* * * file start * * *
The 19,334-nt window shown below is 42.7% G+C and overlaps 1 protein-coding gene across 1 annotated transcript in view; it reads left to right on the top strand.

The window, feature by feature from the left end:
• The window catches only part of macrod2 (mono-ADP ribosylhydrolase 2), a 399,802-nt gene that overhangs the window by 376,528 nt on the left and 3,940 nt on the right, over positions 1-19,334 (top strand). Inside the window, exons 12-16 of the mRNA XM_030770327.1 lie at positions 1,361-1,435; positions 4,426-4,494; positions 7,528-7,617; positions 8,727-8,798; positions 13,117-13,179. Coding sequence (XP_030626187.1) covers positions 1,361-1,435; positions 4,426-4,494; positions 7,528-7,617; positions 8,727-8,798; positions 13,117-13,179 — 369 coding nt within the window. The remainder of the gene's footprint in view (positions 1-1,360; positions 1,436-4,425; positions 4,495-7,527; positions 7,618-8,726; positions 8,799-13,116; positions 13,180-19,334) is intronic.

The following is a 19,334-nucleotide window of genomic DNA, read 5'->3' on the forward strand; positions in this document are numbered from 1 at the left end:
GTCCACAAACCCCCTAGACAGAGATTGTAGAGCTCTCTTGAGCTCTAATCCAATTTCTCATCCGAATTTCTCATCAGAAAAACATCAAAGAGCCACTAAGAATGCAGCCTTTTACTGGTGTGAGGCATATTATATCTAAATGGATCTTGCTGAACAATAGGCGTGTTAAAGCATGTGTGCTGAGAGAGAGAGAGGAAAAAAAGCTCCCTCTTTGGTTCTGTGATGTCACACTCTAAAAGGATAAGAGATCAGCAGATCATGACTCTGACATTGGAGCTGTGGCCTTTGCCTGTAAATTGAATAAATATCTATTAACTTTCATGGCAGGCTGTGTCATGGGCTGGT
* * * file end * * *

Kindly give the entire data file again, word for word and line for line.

The 19,334-nt window shown below is 42.7% G+C and overlaps 1 protein-coding gene across 1 annotated transcript in view; it reads left to right on the top strand.

The window, feature by feature from the left end:
• The window catches only part of macrod2 (mono-ADP ribosylhydrolase 2), a 399,802-nt gene that overhangs the window by 376,528 nt on the left and 3,940 nt on the right, over positions 1-19,334 (top strand). Inside the window, exons 12-16 of the mRNA XM_030770327.1 lie at positions 1,361-1,435; positions 4,426-4,494; positions 7,528-7,617; positions 8,727-8,798; positions 13,117-13,179. Coding sequence (XP_030626187.1) covers positions 1,361-1,435; positions 4,426-4,494; positions 7,528-7,617; positions 8,727-8,798; positions 13,117-13,179 — 369 coding nt within the window. The remainder of the gene's footprint in view (positions 1-1,360; positions 1,436-4,425; positions 4,495-7,527; positions 7,618-8,726; positions 8,799-13,116; positions 13,180-19,334) is intronic.

The following is a 19,334-nucleotide window of genomic DNA, read 5'->3' on the forward strand; positions in this document are numbered from 1 at the left end:
GTCCACAAACCCCCTAGACAGAGATTGTAGAGCTCTCTTGAGCTCTAATCCAATTTCTCATCCGAATTTCTCATCAGAAAAACATCAAAGAGCCACTAAGAATGCAGCCTTTTACTGGTGTGAGGCATATTATATCTAAATGGATCTTGCTGAACAATAGGCGTGTTAAAGCATGTGTGCTGAGAGAGAGAGAGGAAAAAAAGCTCCCTCTTTGGTTCTGTGATGTCACACTCTAAAAGGATAAGAGATCAGCAGATCATGACTCTGACATTGGAGCTGTGGCCTTTGCCTGTAAATTGAATAAATATCTATTAACTTTCATGGCAGGCTGTGTCATGGGCTGGT